North Carolina Sports Betting Licensing Begins

Recently, Gov. Cooper signed HB 347 into law, paving the way for the complete legalization of online sports betting in 2024. It remains unlikely that legal proceedings will be completed by January. Instead, industry sources predict North Carolina online betting will fully live in the basketball-loving state by March Madness.

Recently, the licensing page on the North Carolina State Lottery Commission’s website went live, allowing sports betting operators to apply for a license to operate in the state. The application process is currently underway, and the last date to apply is Dec. 27. As per the commission, it will take roughly 60 days to carry out background checks and approve licenses for each applicant. 

To speed up the process of handling hundreds of applications simultaneously, North Carolina regulators have issued a series of guidelines to streamline the licensing process. Here is a glimpse of the guidelines that operators are recommended to follow: 

  • Operators need to obtain a ‘written designation agreement.’ Unique to North Carolina sports betting law, these private business agreements need to be established between an operator and sports team, league, or venue prior to the submission of a licensing application.
  • The commission has requested operators to submit their applications so that they can begin background checks as early as possible.
  • Operators must demonstrate the presence of internal control systems to protect bettors and comply with the rules.
  • Demonstrate the establishment of a responsible gaming program.
  • Applications must also complete internal control checks and obtain testing certification from an unaffiliated third party.

When the bill was signed into law, the original date for the start of sports betting in the state was fixed for Jan. 8, 2024. The commission has yet to approve a revised set of sports wagering rules drafted by the committee, with the next meeting to discuss these rules set to take place on Dec. 6, 2023.

While state bettors eagerly await the launch of online sports betting in North Carolina, wagering has been legal in North Carolina since 2019 — although it was limited to in-person wagers at the state’s three tribal casinos. At the end of the upcoming licensing process, the state expects to issue as many as 12 licenses. The state’s sports venues, including the Carolina Panthers’ Bank of American Stadium, the Charlotte Hornets’ Spectrum Center, and the Charlotte Motor Speedway, will be allowed to accept wagers at retail sportsbooks located on-site.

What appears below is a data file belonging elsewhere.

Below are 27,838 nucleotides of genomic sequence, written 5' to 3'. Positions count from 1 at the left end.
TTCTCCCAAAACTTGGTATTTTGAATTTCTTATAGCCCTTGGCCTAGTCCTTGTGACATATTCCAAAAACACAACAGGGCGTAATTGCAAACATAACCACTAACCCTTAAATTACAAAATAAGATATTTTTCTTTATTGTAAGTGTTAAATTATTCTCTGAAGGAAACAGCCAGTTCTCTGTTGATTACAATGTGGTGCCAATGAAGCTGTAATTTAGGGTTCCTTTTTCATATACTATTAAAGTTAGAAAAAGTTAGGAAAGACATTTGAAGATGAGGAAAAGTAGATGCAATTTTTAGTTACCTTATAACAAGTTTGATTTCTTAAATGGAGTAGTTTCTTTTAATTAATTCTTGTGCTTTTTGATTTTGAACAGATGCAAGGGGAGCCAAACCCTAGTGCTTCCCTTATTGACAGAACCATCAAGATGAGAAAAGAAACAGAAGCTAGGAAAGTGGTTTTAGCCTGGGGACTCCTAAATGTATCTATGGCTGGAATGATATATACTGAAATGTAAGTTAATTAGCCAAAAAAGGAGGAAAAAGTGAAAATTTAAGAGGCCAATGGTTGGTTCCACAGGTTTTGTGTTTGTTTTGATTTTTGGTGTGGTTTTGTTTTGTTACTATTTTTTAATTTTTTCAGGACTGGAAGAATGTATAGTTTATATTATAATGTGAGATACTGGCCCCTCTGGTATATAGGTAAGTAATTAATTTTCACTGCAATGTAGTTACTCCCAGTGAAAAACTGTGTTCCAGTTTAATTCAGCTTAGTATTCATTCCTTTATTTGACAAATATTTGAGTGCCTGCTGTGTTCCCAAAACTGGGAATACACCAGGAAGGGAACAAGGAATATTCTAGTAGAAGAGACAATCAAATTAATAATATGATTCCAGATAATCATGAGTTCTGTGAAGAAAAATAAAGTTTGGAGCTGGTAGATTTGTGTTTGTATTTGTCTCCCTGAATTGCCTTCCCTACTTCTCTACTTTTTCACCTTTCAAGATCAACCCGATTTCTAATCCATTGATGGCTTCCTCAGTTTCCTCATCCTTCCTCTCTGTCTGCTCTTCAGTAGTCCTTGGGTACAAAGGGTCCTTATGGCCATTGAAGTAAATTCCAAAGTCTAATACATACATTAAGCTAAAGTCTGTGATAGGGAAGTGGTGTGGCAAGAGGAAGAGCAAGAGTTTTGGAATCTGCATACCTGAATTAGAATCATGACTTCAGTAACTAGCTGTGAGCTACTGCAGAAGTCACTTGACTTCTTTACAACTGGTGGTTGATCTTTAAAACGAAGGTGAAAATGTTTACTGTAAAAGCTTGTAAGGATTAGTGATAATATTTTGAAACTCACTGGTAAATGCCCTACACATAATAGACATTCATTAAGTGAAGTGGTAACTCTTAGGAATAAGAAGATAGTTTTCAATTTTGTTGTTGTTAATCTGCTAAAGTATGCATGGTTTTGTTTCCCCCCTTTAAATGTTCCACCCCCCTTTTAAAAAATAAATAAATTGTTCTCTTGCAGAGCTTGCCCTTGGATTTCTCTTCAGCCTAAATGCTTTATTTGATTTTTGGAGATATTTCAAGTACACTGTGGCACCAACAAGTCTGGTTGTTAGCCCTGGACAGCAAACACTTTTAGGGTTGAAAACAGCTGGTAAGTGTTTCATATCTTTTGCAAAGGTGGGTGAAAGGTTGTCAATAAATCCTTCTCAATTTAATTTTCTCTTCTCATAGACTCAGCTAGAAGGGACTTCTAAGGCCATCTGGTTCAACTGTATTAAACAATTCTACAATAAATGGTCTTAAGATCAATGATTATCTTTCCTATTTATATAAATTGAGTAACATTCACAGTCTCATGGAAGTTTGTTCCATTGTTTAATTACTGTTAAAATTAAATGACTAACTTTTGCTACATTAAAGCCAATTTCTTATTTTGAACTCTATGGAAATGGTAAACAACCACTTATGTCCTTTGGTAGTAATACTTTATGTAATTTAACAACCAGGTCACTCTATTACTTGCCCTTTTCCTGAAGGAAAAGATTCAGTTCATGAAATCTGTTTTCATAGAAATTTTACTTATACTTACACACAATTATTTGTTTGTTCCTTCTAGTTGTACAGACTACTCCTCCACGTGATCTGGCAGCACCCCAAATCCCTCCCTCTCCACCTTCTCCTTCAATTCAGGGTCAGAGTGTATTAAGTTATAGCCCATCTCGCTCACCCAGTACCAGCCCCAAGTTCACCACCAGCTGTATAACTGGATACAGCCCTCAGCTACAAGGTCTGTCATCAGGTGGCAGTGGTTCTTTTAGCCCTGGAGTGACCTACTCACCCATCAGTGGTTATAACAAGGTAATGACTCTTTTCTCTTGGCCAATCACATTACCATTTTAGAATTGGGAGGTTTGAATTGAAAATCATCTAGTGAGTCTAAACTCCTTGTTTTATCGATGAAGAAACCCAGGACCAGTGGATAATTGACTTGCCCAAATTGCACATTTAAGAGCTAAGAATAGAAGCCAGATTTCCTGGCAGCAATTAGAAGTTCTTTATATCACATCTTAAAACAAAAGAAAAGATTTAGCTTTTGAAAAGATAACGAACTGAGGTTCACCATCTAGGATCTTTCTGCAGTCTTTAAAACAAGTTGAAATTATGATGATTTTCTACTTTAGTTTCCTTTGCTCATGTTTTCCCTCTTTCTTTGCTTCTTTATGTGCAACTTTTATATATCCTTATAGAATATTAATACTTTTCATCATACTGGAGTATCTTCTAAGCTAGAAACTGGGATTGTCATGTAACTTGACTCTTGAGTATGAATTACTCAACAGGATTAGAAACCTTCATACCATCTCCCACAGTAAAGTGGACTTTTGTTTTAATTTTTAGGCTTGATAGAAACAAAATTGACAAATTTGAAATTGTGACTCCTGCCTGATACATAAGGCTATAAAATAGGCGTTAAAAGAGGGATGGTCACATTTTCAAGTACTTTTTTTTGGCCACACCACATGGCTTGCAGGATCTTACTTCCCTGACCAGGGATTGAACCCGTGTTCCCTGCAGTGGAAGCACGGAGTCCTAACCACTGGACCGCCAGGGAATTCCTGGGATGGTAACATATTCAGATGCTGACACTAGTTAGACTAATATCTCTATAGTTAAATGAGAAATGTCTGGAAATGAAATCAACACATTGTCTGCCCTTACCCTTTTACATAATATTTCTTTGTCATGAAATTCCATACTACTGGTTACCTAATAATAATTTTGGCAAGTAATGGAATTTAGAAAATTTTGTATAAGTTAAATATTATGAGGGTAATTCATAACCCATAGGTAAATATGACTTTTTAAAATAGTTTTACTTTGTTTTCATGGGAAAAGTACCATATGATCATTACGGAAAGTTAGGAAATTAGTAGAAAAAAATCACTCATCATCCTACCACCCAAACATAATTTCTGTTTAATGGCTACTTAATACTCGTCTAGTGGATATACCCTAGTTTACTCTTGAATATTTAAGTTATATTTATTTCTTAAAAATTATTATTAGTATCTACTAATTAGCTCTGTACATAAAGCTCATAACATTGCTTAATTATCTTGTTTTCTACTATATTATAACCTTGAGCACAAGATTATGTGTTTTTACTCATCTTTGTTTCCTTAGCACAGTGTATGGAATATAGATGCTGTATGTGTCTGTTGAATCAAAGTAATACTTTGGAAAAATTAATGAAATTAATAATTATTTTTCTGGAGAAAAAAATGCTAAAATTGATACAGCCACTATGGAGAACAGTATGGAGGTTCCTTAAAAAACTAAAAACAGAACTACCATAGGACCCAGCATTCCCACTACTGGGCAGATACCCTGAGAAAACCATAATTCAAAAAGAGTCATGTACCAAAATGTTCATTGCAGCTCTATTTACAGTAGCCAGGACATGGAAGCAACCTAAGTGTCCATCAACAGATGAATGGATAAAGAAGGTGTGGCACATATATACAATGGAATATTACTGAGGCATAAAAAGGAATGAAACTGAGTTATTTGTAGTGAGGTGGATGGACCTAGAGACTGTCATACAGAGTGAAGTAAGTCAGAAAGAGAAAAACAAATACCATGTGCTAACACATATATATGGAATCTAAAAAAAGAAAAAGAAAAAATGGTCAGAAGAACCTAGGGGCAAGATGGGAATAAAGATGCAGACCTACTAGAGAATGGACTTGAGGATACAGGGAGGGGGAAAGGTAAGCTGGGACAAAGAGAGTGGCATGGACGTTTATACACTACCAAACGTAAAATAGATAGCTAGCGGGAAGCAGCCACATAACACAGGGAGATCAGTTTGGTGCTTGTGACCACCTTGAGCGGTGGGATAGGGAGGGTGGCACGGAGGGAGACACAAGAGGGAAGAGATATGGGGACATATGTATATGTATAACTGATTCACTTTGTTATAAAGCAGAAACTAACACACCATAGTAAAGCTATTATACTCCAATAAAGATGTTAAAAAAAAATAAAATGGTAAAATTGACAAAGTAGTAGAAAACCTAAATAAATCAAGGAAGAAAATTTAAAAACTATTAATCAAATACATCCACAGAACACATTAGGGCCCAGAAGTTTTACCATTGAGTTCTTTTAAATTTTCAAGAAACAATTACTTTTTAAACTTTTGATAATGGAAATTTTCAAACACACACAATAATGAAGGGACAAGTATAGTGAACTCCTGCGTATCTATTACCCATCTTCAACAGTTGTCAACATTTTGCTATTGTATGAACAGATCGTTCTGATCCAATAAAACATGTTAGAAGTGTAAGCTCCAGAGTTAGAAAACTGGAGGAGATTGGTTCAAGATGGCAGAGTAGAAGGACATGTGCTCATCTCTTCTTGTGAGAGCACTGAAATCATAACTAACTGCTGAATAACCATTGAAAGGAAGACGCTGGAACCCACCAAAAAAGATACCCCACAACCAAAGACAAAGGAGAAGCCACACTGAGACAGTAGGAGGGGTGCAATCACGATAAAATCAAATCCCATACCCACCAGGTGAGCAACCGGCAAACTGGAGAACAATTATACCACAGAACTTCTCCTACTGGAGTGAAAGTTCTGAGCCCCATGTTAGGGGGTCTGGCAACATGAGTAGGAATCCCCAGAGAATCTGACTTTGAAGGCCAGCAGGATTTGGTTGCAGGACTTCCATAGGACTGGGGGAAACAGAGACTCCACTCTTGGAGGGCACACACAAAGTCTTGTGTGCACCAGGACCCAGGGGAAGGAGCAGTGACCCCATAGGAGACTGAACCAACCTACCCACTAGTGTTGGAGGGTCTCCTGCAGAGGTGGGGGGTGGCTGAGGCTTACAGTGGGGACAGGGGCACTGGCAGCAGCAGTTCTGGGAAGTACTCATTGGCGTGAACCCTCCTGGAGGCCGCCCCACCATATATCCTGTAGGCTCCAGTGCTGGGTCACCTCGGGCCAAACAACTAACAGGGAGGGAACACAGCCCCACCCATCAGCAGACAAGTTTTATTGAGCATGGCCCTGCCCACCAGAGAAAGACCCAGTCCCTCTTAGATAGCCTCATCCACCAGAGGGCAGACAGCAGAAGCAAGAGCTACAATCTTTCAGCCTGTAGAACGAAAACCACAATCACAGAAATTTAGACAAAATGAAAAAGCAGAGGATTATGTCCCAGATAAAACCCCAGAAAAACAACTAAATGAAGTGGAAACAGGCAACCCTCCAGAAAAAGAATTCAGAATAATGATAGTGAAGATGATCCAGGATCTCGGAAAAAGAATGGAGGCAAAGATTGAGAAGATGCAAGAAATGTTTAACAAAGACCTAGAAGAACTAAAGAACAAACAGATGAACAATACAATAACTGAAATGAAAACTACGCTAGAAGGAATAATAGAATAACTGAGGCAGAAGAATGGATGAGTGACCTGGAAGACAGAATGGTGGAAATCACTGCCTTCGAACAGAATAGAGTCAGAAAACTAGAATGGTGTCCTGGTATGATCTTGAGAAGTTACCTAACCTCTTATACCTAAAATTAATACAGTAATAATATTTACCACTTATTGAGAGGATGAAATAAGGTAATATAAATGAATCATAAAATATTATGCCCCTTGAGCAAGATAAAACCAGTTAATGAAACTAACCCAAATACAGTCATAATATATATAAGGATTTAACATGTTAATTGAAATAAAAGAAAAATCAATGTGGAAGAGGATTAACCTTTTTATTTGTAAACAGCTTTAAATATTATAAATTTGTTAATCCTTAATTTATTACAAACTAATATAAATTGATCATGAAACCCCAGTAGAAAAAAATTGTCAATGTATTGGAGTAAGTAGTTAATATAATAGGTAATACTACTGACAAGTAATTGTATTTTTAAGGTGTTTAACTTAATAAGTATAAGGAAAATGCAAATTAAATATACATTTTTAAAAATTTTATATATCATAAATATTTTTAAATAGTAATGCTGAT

The lottery commission chairman recently acknowledged that North Carolina residents will not be able to wager on the Super Bowl in 2023. While he refrained from providing further indication of launch readiness, the law explicitly states that sports betting needs to be ready by June 15, 2024. 

North Carolina Sports Betting Licensing Fee

To operate in the state, operators will have to apply for the Interactive Sports Wagering Operator license, one of the three license types offered by the North Carolina State Lottery Commission. This license comes with a substantial fee of $1 million and is valid for a period of five years. One of the other two license categories includes Service Provider Licenses, which apply to services that create sports wagering markets. The licensing fee for the Service Provider License is fixed at $50,000.

Lastly, the third form of license available is the Supplier License, which applies to entities that provide services, goods, software, or other auxiliary services to support the creation of sports wagering markets. The fee for the Supplier License is fixed at $30,000. 

Agreements With Teams and Venues

North Carolina sports teams lobbied the state legislature ahead of the sports betting law’s passage to secure a share of the revenues generated by sportsbooks. Despite the stipulation for sportsbooks to enter into agreements with venues, sportsbooks will still be prohibited from becoming the primary sponsor of arenas or stadiums.

The new law places prominence on retail betting at sports venues, treating it on par with mobile/online sports betting. Accordingly, professional sports venues in the state will be allowed to host retail sportsbooks. Apart from the permanent venues, temporary sportsbooks will be allowed to operate at the Charlotte Motor Speedway during NASCAR races and at the Sedgefield Country Club and Quail Hollow Club during the PGA tour.

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About the Author
Nikhil Kalro

Nikhil Kalro

Nikhil Kalro covers the sports betting industry and revenue reporting at Gaming Today. Much of his work analyzes state revenue information, including betting activity and revenue for individual states and sportsbook operators. In addition, Nikhil provides news updates on the gambling industry itself, including product launches and legal issues. Nikhil’s previous experience includes five years with ESPN.

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